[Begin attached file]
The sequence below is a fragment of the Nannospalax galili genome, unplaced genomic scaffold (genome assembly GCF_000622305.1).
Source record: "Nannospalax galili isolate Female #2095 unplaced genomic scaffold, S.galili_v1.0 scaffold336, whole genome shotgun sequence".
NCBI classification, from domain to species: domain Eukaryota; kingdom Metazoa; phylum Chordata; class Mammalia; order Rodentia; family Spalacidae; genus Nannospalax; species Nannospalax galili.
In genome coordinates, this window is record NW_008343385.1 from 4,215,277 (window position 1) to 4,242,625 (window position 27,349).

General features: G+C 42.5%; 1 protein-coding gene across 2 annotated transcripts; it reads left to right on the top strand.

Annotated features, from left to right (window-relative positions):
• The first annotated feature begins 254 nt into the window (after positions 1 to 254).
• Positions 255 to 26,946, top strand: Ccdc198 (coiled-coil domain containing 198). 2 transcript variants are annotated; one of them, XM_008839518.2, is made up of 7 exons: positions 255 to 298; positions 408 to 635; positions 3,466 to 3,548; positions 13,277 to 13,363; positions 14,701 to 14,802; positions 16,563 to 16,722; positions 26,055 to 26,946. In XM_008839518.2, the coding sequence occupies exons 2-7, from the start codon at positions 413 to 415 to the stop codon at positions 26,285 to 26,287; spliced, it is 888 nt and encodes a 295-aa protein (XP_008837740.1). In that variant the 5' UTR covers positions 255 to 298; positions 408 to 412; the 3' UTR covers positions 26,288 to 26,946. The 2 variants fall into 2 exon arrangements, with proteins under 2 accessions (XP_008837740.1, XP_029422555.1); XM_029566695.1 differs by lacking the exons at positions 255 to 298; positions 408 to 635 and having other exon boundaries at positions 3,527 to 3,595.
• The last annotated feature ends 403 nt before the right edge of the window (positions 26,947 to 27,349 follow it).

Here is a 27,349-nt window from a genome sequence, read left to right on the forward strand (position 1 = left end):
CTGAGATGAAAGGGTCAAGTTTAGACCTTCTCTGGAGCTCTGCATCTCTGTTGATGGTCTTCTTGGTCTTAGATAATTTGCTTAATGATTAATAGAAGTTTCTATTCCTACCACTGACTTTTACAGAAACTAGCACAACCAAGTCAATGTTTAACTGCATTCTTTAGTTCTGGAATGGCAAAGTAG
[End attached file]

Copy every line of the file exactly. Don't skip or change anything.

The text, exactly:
The sequence below is a fragment of the Nannospalax galili genome, unplaced genomic scaffold (genome assembly GCF_000622305.1).
Source record: "Nannospalax galili isolate Female #2095 unplaced genomic scaffold, S.galili_v1.0 scaffold336, whole genome shotgun sequence".
NCBI classification, from domain to species: domain Eukaryota; kingdom Metazoa; phylum Chordata; class Mammalia; order Rodentia; family Spalacidae; genus Nannospalax; species Nannospalax galili.
In genome coordinates, this window is record NW_008343385.1 from 4,215,277 (window position 1) to 4,242,625 (window position 27,349).

General features: G+C 42.5%; 1 protein-coding gene across 2 annotated transcripts; it reads left to right on the top strand.

Annotated features, from left to right (window-relative positions):
• The first annotated feature begins 254 nt into the window (after positions 1 to 254).
• Positions 255 to 26,946, top strand: Ccdc198 (coiled-coil domain containing 198). 2 transcript variants are annotated; one of them, XM_008839518.2, is made up of 7 exons: positions 255 to 298; positions 408 to 635; positions 3,466 to 3,548; positions 13,277 to 13,363; positions 14,701 to 14,802; positions 16,563 to 16,722; positions 26,055 to 26,946. In XM_008839518.2, the coding sequence occupies exons 2-7, from the start codon at positions 413 to 415 to the stop codon at positions 26,285 to 26,287; spliced, it is 888 nt and encodes a 295-aa protein (XP_008837740.1). In that variant the 5' UTR covers positions 255 to 298; positions 408 to 412; the 3' UTR covers positions 26,288 to 26,946. The 2 variants fall into 2 exon arrangements, with proteins under 2 accessions (XP_008837740.1, XP_029422555.1); XM_029566695.1 differs by lacking the exons at positions 255 to 298; positions 408 to 635 and having other exon boundaries at positions 3,527 to 3,595.
• The last annotated feature ends 403 nt before the right edge of the window (positions 26,947 to 27,349 follow it).

Here is a 27,349-nt window from a genome sequence, read left to right on the forward strand (position 1 = left end):
CTGAGATGAAAGGGTCAAGTTTAGACCTTCTCTGGAGCTCTGCATCTCTGTTGATGGTCTTCTTGGTCTTAGATAATTTGCTTAATGATTAATAGAAGTTTCTATTCCTACCACTGACTTTTACAGAAACTAGCACAACCAAGTCAATGTTTAACTGCATTCTTTAGTTCTGGAATGGCAAAGTAG